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Did The Tribe Win Last Night? | November 27, 2014

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Eighteen Crazy Nights—Looking back at the 1997 Cleveland Indians

Eighteen Crazy Nights—Looking back at the 1997 Cleveland Indians

| On 02, Oct 2014

During the month of October DTTWLN will take a look back at the 1997 Cleveland Indians season—specifically the 18 thrilling games of the postseason as the Indians made an improbable run to game seven of the World Series.

PART SIX:  ALDS GAME 2—WRIGHT BACK TO EVEN

With the Indians trailing 1-0 in the 1997 American League Division Series, all hope was fading in the city of Cleveland.  The New York Yankees were the heavy favorites and came back to win a historic game on the strength of back-to-back-to-back homeruns by Tim Raines, Derek Jeter and Paul O’Neill.  The three consecutive blasts were the heartbreakers, but what hurt even more was the fact that the Indians held leads of 5-0 and 6-1 in that game.

For Game Two, the Indians had to face New York’s third-year ace Andy Pettitte and countered with 21 year old rookie Jaret Wright.  With such a young and inexperienced starter, Cleveland fans were wary that the possibility of returning to Jacobs Field down 2-0 was a real possibility.

“I would be (wary),” Tribe Manager Mike Hargrove said in a ’97 article from the New York Times, “if the rookie wasn’t Jaret Wright. I have yet to see him intimidated by any situation he’s been in.  I compare him to a very young Roger Clemens.  That’s the mentality, that’s the aggressiveness.  Now, whether or not he continues on, that’s up to Jaret.”

It was high praise for a kid that had only started 16 Major League games in his young career.  Hargrove’s praise did not seem unreasonable, however.  Wright won eight of his 16 starts and only lost three for a team leading .727 winning percentage.  Despite his limited time, Wright would finish fifth in the American League Rookie of the Year race and seemed to be getting better and better.  Nothing seemed to bother the youngster and his nerves seemed unflappable.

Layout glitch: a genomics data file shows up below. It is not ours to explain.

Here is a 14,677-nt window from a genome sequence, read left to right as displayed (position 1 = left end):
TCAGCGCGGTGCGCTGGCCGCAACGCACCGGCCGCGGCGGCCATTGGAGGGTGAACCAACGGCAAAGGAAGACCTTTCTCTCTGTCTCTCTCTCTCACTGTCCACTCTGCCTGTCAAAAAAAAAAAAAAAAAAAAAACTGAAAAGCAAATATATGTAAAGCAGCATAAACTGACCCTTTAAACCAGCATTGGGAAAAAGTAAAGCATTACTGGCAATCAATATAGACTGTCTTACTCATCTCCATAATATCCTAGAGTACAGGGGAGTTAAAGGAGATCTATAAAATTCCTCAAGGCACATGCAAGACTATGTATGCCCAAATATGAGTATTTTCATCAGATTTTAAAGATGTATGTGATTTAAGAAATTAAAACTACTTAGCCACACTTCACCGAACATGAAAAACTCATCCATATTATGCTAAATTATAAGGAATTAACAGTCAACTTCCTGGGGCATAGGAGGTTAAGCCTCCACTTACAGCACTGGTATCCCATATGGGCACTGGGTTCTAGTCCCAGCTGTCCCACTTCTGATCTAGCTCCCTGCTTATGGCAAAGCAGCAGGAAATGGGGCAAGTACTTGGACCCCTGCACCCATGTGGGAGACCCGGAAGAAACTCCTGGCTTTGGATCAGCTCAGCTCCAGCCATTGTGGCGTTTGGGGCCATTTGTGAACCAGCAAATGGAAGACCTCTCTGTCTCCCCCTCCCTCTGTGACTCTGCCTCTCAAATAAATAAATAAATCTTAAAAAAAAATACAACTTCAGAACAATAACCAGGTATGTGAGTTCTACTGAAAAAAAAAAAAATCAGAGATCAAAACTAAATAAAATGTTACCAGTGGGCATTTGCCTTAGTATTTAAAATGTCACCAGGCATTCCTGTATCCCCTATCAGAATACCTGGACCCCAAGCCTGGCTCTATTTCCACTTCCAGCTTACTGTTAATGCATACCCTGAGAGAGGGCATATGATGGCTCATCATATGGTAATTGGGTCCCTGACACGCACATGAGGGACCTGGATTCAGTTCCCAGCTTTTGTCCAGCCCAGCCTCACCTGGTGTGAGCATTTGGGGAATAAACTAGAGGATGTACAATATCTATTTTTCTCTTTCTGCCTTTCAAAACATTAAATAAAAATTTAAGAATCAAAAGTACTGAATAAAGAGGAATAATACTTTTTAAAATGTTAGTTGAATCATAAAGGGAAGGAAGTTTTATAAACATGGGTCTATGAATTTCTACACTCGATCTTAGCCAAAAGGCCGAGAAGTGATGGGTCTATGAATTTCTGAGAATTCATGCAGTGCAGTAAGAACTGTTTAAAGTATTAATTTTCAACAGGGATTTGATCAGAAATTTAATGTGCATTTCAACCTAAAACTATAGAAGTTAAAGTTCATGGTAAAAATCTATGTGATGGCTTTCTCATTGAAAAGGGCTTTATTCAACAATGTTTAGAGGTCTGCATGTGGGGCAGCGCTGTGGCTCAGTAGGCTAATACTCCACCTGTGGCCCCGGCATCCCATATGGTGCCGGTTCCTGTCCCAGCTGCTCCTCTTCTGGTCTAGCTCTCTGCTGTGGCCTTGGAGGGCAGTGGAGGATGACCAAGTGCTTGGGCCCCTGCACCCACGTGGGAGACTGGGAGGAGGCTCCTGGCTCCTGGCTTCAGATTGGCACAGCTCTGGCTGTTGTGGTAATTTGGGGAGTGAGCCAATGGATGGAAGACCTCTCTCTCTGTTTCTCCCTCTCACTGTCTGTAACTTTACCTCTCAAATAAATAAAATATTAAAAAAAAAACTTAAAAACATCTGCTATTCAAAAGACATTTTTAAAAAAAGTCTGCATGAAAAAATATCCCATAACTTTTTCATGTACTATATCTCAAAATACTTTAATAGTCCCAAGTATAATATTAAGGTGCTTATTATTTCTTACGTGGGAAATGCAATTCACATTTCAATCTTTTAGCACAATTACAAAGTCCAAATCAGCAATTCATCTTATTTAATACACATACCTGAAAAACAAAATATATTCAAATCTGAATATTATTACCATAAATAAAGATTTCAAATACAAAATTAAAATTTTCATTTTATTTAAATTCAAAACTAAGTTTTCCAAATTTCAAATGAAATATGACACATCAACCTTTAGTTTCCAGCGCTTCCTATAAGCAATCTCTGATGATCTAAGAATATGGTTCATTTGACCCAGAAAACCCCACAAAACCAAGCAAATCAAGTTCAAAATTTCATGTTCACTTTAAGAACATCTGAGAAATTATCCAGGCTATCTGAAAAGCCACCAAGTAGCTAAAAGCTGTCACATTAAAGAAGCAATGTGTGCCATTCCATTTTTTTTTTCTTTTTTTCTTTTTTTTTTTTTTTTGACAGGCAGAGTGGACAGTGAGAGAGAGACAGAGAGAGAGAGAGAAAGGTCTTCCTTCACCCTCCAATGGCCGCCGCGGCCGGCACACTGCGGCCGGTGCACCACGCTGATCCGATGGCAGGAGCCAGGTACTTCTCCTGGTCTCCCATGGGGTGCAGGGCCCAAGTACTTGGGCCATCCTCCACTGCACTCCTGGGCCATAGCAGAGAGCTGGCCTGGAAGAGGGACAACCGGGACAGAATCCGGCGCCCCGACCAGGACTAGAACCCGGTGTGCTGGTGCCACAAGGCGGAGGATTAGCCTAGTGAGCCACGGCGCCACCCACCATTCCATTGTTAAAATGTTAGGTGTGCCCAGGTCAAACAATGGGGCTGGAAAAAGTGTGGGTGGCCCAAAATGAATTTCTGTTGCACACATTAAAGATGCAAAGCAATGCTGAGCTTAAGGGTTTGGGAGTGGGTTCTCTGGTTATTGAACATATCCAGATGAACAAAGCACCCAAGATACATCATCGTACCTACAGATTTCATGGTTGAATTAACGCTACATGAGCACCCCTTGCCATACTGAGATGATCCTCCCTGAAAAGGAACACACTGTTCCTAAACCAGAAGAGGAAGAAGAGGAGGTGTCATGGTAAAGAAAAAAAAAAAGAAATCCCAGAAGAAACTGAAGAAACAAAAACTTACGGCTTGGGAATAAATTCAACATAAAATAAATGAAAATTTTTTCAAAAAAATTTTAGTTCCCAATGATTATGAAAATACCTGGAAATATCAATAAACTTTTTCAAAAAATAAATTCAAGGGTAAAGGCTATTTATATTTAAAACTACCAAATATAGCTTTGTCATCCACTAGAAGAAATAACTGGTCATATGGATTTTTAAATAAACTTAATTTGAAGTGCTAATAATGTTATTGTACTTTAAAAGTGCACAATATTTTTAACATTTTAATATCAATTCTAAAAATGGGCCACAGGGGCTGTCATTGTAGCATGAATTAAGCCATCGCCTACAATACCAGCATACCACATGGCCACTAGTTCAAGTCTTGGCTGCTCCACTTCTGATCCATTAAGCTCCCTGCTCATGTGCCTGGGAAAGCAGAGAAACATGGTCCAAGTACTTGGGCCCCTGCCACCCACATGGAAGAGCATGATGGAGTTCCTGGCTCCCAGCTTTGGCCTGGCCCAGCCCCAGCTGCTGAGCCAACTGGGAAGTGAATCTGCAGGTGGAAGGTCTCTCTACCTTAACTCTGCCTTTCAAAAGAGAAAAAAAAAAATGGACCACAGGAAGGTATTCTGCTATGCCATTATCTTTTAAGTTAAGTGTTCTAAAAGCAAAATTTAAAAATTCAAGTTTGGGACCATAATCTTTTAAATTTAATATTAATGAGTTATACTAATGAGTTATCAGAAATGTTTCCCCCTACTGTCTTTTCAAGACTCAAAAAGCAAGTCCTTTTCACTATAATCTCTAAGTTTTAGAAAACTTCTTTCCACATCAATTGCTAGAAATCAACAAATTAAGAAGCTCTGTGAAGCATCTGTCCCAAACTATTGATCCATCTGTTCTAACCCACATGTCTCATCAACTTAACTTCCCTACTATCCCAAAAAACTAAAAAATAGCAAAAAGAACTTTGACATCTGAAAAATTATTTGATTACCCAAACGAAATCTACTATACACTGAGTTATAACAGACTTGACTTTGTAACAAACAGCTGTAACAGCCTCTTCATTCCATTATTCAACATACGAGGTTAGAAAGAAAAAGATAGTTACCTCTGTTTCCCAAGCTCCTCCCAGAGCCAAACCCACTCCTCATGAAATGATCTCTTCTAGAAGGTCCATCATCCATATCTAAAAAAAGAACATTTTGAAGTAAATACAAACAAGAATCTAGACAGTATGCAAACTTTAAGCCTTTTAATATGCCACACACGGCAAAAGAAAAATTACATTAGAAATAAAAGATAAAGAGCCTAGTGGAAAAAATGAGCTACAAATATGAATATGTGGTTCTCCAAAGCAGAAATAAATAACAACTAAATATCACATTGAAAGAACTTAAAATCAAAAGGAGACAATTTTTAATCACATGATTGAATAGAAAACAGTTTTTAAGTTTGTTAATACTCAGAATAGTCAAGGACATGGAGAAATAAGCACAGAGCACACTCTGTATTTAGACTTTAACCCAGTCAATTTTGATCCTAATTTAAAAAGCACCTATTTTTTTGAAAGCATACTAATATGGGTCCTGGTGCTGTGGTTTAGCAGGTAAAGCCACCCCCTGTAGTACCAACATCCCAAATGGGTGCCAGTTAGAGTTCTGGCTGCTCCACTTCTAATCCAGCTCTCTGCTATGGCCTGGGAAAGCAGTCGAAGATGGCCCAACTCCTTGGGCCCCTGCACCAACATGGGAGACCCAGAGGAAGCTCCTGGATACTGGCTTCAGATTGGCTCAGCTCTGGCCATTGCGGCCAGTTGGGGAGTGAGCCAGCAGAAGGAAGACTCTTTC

“I’m human, I’m going to have some nerves,” Wright said about his Game Two start in the New York Times article.  “I’m going to be nervous, excited, everything.  But that’s the thrill of competition right there.  Playing baseball in a place like New York is an awesome feeling.”  At the start of the game, the difference between the inexperienced rookie and a left handed ace was clear.

Pettitte cruised through the Indians order unfazed in the top of the first inning.  After allowing a Bip Roberts single to start the inning, Omar Vizquel popped out and Manny Ramirez bounced into a double play to the previous night’s hero, Derek Jeter.  The Yankee hitters then looked to keep all of the momentum that they had generated two nights before by jumping on the rookie pitcher early and setting a strong tone for the evening.

After getting Raines to groundout to start the Yankees half of the first, Wright seemed overwhelmed and lost control.  With the raucous crowd screaming at the Tribe right hander, Wright walked Jeter, O’Neill and Bernie Williams to load the bases with only one out.  As Yankee Stadium rocked, Tino Martinez turned on a Wright fastball that finally found the strike zone and rocketed it into left field for a double.  Raines and Jeter scored, but Williams was held at third as New York had an early 2-0 lead and were not quite done in the first.